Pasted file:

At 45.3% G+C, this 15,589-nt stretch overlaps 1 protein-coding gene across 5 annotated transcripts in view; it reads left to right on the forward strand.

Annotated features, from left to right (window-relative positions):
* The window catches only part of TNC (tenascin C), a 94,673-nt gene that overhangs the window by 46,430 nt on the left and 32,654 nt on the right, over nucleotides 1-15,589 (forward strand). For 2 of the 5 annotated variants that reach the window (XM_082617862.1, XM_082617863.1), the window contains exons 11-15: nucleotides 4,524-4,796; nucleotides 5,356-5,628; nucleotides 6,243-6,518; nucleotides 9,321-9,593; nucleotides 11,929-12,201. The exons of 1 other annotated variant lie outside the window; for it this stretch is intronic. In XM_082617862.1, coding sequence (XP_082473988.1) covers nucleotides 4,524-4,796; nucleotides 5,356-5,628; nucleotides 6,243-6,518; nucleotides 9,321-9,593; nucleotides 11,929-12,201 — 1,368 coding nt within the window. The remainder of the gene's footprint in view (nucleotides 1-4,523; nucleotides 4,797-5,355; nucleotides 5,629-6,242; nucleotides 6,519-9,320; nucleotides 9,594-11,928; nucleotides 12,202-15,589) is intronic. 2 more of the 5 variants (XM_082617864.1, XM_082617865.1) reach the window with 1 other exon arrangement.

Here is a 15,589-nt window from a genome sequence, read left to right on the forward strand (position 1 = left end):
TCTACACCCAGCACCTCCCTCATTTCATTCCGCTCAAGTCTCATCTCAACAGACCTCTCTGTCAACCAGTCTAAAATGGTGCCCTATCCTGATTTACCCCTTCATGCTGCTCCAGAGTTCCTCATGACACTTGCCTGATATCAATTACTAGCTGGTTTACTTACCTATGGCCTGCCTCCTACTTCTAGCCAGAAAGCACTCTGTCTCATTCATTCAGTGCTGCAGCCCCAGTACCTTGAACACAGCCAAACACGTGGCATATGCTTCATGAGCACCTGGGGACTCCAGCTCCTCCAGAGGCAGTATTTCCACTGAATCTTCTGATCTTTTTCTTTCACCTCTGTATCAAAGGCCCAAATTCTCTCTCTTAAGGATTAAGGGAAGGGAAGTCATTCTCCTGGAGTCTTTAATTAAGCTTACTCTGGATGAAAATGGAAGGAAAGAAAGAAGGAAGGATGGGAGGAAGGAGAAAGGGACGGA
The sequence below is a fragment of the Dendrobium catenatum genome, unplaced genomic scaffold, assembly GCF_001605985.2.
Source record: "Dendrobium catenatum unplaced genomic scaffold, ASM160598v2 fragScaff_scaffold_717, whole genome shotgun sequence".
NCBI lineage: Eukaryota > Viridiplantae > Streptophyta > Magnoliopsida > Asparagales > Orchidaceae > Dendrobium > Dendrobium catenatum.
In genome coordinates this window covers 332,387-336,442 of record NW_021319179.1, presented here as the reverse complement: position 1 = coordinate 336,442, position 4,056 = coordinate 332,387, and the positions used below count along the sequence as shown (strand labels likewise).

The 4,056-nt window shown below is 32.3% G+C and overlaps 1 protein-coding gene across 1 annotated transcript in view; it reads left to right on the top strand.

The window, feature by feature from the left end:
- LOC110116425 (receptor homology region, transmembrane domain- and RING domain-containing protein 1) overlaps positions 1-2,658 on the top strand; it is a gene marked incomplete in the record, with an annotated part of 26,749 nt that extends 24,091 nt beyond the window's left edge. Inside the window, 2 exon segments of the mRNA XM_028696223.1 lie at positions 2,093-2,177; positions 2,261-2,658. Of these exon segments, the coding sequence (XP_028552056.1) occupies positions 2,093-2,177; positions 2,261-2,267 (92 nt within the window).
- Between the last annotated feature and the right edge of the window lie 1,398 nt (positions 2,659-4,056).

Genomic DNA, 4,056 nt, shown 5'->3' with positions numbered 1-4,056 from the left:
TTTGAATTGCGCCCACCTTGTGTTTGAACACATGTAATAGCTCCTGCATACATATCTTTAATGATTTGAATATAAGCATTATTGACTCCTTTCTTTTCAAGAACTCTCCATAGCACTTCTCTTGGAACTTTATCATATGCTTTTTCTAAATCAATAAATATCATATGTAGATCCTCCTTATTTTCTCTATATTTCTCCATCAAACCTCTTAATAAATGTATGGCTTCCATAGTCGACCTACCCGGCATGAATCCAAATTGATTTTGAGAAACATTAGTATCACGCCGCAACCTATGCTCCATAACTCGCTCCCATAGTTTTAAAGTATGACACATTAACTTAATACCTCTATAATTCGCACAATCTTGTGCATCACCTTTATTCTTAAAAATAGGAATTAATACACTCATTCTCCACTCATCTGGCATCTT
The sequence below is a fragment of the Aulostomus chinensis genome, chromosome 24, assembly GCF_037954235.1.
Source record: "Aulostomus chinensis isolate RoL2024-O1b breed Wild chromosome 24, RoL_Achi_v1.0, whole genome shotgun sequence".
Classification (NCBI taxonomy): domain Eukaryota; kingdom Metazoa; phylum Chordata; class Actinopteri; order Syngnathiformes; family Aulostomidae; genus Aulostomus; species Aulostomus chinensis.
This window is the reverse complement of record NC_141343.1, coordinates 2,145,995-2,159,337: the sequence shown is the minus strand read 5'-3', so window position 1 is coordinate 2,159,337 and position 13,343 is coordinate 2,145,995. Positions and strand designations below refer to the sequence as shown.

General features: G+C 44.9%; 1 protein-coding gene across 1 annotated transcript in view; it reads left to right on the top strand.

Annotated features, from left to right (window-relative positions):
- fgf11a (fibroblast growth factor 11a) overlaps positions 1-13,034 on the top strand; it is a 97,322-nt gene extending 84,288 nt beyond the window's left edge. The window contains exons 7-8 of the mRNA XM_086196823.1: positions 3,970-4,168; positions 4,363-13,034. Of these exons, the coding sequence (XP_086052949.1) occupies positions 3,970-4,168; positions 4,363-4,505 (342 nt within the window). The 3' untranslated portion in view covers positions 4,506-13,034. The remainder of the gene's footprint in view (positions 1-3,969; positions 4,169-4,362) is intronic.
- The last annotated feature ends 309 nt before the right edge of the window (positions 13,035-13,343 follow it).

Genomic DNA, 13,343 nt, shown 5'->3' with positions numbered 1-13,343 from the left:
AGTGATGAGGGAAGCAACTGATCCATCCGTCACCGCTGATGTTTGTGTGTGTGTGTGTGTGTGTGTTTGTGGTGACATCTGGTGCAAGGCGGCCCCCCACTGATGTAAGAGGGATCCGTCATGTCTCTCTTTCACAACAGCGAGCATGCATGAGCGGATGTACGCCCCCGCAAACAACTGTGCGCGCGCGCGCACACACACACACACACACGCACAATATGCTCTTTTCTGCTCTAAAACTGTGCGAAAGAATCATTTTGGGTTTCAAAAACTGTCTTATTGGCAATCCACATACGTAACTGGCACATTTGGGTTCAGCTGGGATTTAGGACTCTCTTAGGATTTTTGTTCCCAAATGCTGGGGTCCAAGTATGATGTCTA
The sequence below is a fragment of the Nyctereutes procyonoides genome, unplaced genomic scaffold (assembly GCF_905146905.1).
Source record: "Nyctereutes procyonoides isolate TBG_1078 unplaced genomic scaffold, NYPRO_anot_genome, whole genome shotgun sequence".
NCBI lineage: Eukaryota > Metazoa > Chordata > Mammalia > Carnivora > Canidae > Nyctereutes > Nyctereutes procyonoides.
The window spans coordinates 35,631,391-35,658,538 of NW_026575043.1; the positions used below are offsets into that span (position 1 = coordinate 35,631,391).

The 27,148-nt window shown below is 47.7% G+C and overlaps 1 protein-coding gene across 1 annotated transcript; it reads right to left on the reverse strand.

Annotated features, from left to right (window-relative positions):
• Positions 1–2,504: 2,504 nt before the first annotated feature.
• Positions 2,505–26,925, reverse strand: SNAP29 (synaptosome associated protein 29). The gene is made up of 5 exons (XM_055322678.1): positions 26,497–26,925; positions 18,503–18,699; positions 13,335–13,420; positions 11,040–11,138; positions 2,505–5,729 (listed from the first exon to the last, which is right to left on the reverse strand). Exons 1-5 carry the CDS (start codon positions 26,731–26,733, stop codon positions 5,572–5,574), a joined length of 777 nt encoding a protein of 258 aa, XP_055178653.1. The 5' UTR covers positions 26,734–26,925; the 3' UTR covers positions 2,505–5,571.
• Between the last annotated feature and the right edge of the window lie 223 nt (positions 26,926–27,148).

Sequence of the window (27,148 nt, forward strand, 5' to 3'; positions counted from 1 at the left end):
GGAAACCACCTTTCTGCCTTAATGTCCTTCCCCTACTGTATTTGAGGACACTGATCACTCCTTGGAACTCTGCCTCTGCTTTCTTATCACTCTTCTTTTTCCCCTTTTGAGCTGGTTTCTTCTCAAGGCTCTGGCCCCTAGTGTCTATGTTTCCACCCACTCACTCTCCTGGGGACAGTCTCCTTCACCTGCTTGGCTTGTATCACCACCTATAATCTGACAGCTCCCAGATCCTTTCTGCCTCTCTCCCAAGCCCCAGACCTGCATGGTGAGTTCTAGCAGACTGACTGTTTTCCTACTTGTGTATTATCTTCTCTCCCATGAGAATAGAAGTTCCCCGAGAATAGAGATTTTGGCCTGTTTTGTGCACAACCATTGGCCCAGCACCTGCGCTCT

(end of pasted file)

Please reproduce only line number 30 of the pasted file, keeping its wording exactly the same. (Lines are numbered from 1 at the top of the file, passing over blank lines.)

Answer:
The 27,148-nt window shown below is 47.7% G+C and overlaps 1 protein-coding gene across 1 annotated transcript; it reads right to left on the reverse strand.